- Any relevant certificates and licenses
- Your CV/Resume
- Three pictures of you with 5 x 6 cm dimensions
- Proof of accommodation in Thailand
- A Health Certificate
- If you are married to a Thai citizen: Marriage Certificate
- The company’s Company Certificate
- A list of the company’s Stakeholders
- VAT Certificate
- The company’s Withholding Tax
- Any additional documents that the Ministry of Labour staff handling your application requests.
The documents you submit from your home country have to be legalized before submission as well as translated into Thai.
The documents which your employer submits have to be stamped with the company seal on every page as well as signed by the company’s Managing Directors.
How to Apply for a Thailand Work Permit?
You, or your employer, have to apply for the Thailand Work Permit at the Ministry of Labour after you receive your Non-Immigrant (Work) Visa and travel to Thailand. Both you and your employer must have the necessary documents to support the application. The application for the work permit has to be submitted before your visa expires and before you start to work.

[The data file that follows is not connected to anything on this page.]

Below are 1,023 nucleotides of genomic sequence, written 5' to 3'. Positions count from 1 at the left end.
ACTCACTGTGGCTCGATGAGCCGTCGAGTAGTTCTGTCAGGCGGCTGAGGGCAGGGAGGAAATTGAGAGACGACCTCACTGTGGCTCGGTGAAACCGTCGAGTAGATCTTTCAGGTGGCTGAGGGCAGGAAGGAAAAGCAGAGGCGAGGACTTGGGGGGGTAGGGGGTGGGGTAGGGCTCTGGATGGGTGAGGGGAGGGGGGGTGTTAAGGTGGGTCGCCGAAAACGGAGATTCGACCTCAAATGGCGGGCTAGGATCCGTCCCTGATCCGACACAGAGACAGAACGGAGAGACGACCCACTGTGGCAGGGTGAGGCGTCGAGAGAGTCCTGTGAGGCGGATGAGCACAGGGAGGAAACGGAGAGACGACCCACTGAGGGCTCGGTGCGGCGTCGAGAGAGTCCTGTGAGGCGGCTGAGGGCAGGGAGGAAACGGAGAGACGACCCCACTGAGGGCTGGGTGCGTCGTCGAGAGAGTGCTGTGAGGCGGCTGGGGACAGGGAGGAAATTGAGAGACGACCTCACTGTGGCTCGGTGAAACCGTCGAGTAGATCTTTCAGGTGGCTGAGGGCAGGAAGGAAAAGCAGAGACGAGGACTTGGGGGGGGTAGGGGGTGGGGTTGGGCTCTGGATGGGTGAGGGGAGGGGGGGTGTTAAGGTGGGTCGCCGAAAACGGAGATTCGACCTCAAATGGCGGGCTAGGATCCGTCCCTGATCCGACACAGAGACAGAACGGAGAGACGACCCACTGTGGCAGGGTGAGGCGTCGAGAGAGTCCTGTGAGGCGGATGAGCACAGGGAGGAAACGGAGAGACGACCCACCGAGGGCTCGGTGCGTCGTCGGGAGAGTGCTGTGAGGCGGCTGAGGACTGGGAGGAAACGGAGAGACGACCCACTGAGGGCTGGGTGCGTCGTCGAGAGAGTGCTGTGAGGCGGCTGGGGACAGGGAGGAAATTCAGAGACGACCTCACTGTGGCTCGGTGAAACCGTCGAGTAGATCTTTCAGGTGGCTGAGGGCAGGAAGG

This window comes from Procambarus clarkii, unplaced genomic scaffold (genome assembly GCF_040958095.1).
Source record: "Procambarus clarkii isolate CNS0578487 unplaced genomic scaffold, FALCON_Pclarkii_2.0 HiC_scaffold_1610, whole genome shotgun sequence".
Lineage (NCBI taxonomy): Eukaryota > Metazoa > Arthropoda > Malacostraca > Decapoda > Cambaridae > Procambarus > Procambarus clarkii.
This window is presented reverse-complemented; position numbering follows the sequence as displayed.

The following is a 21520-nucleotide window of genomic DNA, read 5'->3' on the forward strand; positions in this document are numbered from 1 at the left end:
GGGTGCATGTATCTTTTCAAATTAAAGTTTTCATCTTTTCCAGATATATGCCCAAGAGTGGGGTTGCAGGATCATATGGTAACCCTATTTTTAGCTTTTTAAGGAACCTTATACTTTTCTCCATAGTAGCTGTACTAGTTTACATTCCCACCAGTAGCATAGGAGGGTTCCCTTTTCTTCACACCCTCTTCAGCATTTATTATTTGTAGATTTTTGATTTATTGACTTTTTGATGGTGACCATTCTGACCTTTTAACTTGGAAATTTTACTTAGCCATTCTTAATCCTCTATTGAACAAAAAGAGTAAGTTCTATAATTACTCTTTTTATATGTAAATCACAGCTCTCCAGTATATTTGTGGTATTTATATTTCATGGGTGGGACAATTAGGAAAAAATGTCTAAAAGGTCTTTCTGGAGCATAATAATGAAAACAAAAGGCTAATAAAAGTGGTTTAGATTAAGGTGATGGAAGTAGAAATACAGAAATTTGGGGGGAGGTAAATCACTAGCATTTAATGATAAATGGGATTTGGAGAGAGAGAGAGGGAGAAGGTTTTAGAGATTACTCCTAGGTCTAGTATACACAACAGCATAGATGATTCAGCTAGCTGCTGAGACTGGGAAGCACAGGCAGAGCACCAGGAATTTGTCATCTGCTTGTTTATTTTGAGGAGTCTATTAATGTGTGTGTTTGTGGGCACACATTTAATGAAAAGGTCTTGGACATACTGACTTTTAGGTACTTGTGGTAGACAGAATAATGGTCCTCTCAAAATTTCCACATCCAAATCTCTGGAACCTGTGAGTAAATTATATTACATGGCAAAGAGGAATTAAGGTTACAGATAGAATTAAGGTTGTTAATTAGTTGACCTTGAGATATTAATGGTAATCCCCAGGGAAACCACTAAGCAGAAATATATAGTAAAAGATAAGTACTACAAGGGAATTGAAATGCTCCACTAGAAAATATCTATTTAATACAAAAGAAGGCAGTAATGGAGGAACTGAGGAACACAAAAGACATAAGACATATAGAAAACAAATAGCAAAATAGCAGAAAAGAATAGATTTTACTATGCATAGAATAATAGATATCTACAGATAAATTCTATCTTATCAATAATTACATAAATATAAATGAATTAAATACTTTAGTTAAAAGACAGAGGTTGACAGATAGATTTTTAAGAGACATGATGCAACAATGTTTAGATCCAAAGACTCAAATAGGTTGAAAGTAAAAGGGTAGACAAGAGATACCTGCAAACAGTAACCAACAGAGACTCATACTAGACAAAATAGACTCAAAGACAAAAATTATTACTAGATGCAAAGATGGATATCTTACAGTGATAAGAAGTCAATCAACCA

Once you have submitted the application, it generally takes about 7 ways for the Ministry of Labour to process the work permit. Once a decision has been made (and you have received the work permit), you must go back to the Ministry of Labour to receive it and finish the necessary formalities.
Once you have obtained the Work Permit, you must keep it with you at all times, in case the Immigration Officers make visits to your workplace and ask to see it. If you do not have your permit on you, you could be fined.
How Much Is the Fee for a Thai Work Permit?
The fee for a Thai Work Permit changes depending on the duration of the permit:
- Thai Work Permit for up to three months: 750 Thai Baht
- Thai Work Permit between three to six months: 1,500 Thai Baht
- Thai Work Permit longer between six to 12 months: 3,000 Thai Baht
What Is the Duration of a Thai Work Permit?
A Thai Work Permit is issued for a maximum duration of 1 year. If your work contract is for a period of less than one year, your work permit will also be issued for that duration.